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12 Smart Tips for Horsemen

Brush up on 12 smart practices that will make your life easier when it comes to horse training, showing and management.

The American Quarter Horse Journal
April 15, 2014

how to hold your reins right

Get the low-down on rein-holds in “Hold Your Reins Right!” (Credit: Journal) BELOW: Take a look inside the April Journal.

Seven ways to cut down on horse bedding costs. Five vaccines your horse can’t live without. Eleven money-saving secrets for horse-show competitors.

Don’t you just love numbers? So do we, which is why we’ve rounded up 12 smart tips for horsemen – from recreational riders to weekend warriors, and even small-time breeders. 

These bits of great advice hail from the April American Quarter Horse Journal. Just for April, you can read the Journal digital edition for free. Head to www.aqha.com/journal to either read the digital Journal on your computer or download the free Journal app for iOS and Android tablets and smartphones.

  1. Stretch your horse bedding budget with stall mats. The easiest way to cut costs starts with rubber stall mats, says Carey Williams, an equine extension specialist at the Rutgers University Equine Science Center. Carey dishes on seven ways to save on bedding costs in “Sleep Tight.”
  2. Keep your eyes peeled for abnormal stresses within the foot. Those stresses predispose the foot to injury or disease, and stress will manifest itself in a variety of ways, says Dr. Stephen O’Grady in “Hoof in Detail: Easy Evaluation.” 
  3. Use the flag to get the patterning down on your cow horse. Matt Koch, trainer for Wagonhound Land & Livestock, practices stop, back and draw with the flag so that the horse will learn to do it on his own, easily applying the procedure later to live cattle. Matt and Chance O’Neal, trainer for the Four Sixes Ranch, share their training secrets in “Making Cow Horses.”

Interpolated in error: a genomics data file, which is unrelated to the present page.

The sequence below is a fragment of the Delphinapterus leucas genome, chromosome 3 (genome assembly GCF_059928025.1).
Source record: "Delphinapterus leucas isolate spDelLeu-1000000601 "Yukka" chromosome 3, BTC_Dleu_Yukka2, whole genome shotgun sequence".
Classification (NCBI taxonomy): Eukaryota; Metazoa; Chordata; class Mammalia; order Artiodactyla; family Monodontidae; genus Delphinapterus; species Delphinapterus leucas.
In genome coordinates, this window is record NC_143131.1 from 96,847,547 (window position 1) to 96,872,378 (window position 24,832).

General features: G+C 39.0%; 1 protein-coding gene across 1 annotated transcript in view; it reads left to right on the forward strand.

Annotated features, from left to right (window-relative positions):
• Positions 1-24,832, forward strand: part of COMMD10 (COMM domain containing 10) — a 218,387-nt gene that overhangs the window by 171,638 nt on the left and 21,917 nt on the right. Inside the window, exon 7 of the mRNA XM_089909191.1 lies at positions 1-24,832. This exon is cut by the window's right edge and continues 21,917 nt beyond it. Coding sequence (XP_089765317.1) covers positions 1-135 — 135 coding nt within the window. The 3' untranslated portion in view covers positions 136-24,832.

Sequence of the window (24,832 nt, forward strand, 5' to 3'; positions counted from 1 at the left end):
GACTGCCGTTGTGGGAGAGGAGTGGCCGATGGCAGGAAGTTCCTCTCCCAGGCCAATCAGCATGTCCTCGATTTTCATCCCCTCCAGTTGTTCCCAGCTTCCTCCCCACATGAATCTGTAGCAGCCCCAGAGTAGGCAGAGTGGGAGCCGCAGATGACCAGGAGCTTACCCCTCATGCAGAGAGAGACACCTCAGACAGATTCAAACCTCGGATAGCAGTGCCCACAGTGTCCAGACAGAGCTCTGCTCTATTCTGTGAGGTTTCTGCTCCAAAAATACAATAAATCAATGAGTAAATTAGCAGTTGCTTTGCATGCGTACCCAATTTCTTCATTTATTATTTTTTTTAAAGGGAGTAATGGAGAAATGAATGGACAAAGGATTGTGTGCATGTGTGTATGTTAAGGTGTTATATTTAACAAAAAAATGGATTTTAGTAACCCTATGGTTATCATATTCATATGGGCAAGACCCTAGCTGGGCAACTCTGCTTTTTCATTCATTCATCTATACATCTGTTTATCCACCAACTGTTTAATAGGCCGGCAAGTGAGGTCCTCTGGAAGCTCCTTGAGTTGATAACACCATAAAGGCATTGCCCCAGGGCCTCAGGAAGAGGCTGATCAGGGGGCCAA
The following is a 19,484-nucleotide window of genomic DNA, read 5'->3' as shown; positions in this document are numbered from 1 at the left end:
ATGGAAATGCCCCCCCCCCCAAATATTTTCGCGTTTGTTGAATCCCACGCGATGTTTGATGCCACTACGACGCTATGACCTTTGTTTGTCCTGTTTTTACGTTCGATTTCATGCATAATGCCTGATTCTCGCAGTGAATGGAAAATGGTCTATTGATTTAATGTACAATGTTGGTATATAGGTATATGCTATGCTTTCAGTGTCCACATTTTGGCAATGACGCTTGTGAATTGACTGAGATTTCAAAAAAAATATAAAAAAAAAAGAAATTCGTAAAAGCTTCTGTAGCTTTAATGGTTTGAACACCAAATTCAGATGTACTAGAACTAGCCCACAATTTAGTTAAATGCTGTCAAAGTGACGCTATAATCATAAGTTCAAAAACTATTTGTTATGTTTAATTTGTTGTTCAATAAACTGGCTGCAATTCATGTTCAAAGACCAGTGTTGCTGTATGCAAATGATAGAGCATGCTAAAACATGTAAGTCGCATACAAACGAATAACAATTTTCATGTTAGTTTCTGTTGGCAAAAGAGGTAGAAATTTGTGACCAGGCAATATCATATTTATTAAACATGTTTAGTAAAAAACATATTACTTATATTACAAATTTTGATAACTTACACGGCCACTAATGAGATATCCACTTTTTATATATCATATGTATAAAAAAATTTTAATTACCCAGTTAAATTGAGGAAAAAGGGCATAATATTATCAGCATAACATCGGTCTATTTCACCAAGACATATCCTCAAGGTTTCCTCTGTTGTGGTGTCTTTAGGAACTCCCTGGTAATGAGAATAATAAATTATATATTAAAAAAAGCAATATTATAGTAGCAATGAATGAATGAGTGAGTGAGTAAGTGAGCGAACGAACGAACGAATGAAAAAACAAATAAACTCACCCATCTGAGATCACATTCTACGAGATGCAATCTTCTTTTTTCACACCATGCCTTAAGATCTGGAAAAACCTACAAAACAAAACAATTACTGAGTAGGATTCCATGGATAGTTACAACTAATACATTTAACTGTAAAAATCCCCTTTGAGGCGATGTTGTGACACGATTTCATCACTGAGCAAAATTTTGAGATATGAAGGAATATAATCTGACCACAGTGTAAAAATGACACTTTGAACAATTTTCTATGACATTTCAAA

4. Transition between the snaffle to a curb bit with a “trainer’s hold.” This rein hold can serve as an introduction to neck reining. Get the low-down on rein-holds in “Hold Your Reins Right!”
  5. Try a forward-back-forward exercise when teaching a horse to lead. This is AQHA Professional Horsewoman Charlene Carter’s technique that gives the horse impulsion and some urgency, both desired traits in showmanship and halter. Look for Charlene’s step-by-step instructions in “Borrow a Trainer.”
  6. Bring your own grub to the horse show, like cheese, sausage and crackers. That’s just one tip from “11 Money-Saving Secrets” for the horse-show competitor.
  7. Vaccinate, vaccinate, vaccinate – that’s the easiest way to keep your horse from becoming sick or dying. Even if your horse never goes to town or interacts with other horses, there are still a handful of core diseases to protect your horse against, says Dr. Thomas Lenz in “The Core Five.”
  8. Look for athletic ability and mental capacity in show prospects. Those were two traits Whitney Walquist-Vicars saw in Southwestern Gunman, her homebred teammate she showed to the 2013 Farnam all-around amateur title. Whitney dishes on how their partnership almost wasn’t in “Farnam All-Around Amateur.” 
  9. Consider creep feeding your foal prior to weaning. Equine nutrition experts, plus multiple American Quarter Horse breeders weigh in on their creep-feeding quantities, techniques and schedules in “Mother’s Milk and More.”
  10. Think quality more so than quantity when hauling for a year-end title. That was the tactic for the promoters of Romancing The Chics, the 2013 Farnam all-around senior horse. The bay gelding was hauled to only 10 shows in 2013, says AQHA Professional Horseman J.D. Yates in “Farnam All-Around Senior Horse.”
  11. Communication is key when working with multiple trainers. Amateur-owner Joanne Garnett proved that success can come with more than one coach, as long as team work is on everyone’s mind. With the help of AQHA Professional Horsemen Tami McAllister and Brett Clark, Joanne honed A Sudden Illusion’s talents into a big win, featured in “Farnam All-Around Junior Horse.”
  12. Start early if your plan is to win the year-end award. That was 2012 Markel all-around youth Erika Rodenski’s advice to Ellexxah Maxwell. Sure enough, the advice, coupled with Ellexxah’s discipline to perfection, paid off in 2013. Get the low-down on Ellexxah’s journey with Zips Bossy Chip in “All-Around Youth.”

The learning doesn’t have to stop here. Visit www.aqha.com/journal to read the April Journal digital edition for free.